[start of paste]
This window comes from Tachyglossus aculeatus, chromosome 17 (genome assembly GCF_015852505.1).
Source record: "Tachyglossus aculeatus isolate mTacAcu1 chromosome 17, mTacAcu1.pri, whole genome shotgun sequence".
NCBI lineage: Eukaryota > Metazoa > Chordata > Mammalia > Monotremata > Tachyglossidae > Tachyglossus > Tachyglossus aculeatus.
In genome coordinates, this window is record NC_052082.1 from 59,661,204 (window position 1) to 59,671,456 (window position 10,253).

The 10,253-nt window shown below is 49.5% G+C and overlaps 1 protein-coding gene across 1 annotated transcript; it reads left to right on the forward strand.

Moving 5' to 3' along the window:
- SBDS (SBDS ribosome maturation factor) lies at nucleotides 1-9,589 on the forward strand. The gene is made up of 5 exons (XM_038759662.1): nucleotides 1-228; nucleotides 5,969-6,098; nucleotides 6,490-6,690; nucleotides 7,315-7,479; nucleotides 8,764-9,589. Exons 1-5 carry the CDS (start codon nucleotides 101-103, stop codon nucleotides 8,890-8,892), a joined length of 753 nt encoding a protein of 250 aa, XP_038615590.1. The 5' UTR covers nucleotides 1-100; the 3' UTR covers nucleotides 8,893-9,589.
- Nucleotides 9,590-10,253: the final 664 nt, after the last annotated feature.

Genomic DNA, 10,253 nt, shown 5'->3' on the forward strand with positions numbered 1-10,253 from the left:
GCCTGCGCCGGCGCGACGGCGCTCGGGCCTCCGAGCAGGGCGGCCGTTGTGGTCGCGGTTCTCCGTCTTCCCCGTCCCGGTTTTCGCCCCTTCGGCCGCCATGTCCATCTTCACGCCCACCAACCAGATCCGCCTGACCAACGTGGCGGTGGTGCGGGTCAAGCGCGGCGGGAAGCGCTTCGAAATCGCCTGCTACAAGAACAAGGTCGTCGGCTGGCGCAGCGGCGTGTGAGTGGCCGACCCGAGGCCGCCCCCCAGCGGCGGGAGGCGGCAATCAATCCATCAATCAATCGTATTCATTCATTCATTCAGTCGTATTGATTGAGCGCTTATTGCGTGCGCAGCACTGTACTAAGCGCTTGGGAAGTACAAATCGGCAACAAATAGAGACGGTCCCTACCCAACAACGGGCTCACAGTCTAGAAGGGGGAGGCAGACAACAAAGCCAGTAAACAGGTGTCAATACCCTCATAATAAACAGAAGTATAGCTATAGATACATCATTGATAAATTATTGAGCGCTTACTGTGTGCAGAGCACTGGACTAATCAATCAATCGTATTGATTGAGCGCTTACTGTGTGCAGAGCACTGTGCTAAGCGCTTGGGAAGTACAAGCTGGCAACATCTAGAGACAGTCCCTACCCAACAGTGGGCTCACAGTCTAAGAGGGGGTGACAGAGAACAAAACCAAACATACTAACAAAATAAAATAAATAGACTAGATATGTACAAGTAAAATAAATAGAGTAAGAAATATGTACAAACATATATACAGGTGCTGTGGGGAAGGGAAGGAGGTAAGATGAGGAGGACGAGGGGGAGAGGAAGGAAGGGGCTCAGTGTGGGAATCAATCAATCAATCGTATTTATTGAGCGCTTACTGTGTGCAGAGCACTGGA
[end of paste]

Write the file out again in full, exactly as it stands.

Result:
This window comes from Tachyglossus aculeatus, chromosome 17 (genome assembly GCF_015852505.1).
Source record: "Tachyglossus aculeatus isolate mTacAcu1 chromosome 17, mTacAcu1.pri, whole genome shotgun sequence".
NCBI lineage: Eukaryota > Metazoa > Chordata > Mammalia > Monotremata > Tachyglossidae > Tachyglossus > Tachyglossus aculeatus.
In genome coordinates, this window is record NC_052082.1 from 59,661,204 (window position 1) to 59,671,456 (window position 10,253).

The 10,253-nt window shown below is 49.5% G+C and overlaps 1 protein-coding gene across 1 annotated transcript; it reads left to right on the forward strand.

Moving 5' to 3' along the window:
- SBDS (SBDS ribosome maturation factor) lies at nucleotides 1-9,589 on the forward strand. The gene is made up of 5 exons (XM_038759662.1): nucleotides 1-228; nucleotides 5,969-6,098; nucleotides 6,490-6,690; nucleotides 7,315-7,479; nucleotides 8,764-9,589. Exons 1-5 carry the CDS (start codon nucleotides 101-103, stop codon nucleotides 8,890-8,892), a joined length of 753 nt encoding a protein of 250 aa, XP_038615590.1. The 5' UTR covers nucleotides 1-100; the 3' UTR covers nucleotides 8,893-9,589.
- Nucleotides 9,590-10,253: the final 664 nt, after the last annotated feature.

Genomic DNA, 10,253 nt, shown 5'->3' on the forward strand with positions numbered 1-10,253 from the left:
GCCTGCGCCGGCGCGACGGCGCTCGGGCCTCCGAGCAGGGCGGCCGTTGTGGTCGCGGTTCTCCGTCTTCCCCGTCCCGGTTTTCGCCCCTTCGGCCGCCATGTCCATCTTCACGCCCACCAACCAGATCCGCCTGACCAACGTGGCGGTGGTGCGGGTCAAGCGCGGCGGGAAGCGCTTCGAAATCGCCTGCTACAAGAACAAGGTCGTCGGCTGGCGCAGCGGCGTGTGAGTGGCCGACCCGAGGCCGCCCCCCAGCGGCGGGAGGCGGCAATCAATCCATCAATCAATCGTATTCATTCATTCATTCAGTCGTATTGATTGAGCGCTTATTGCGTGCGCAGCACTGTACTAAGCGCTTGGGAAGTACAAATCGGCAACAAATAGAGACGGTCCCTACCCAACAACGGGCTCACAGTCTAGAAGGGGGAGGCAGACAACAAAGCCAGTAAACAGGTGTCAATACCCTCATAATAAACAGAAGTATAGCTATAGATACATCATTGATAAATTATTGAGCGCTTACTGTGTGCAGAGCACTGGACTAATCAATCAATCGTATTGATTGAGCGCTTACTGTGTGCAGAGCACTGTGCTAAGCGCTTGGGAAGTACAAGCTGGCAACATCTAGAGACAGTCCCTACCCAACAGTGGGCTCACAGTCTAAGAGGGGGTGACAGAGAACAAAACCAAACATACTAACAAAATAAAATAAATAGACTAGATATGTACAAGTAAAATAAATAGAGTAAGAAATATGTACAAACATATATACAGGTGCTGTGGGGAAGGGAAGGAGGTAAGATGAGGAGGACGAGGGGGAGAGGAAGGAAGGGGCTCAGTGTGGGAATCAATCAATCAATCGTATTTATTGAGCGCTTACTGTGTGCAGAGCACTGGA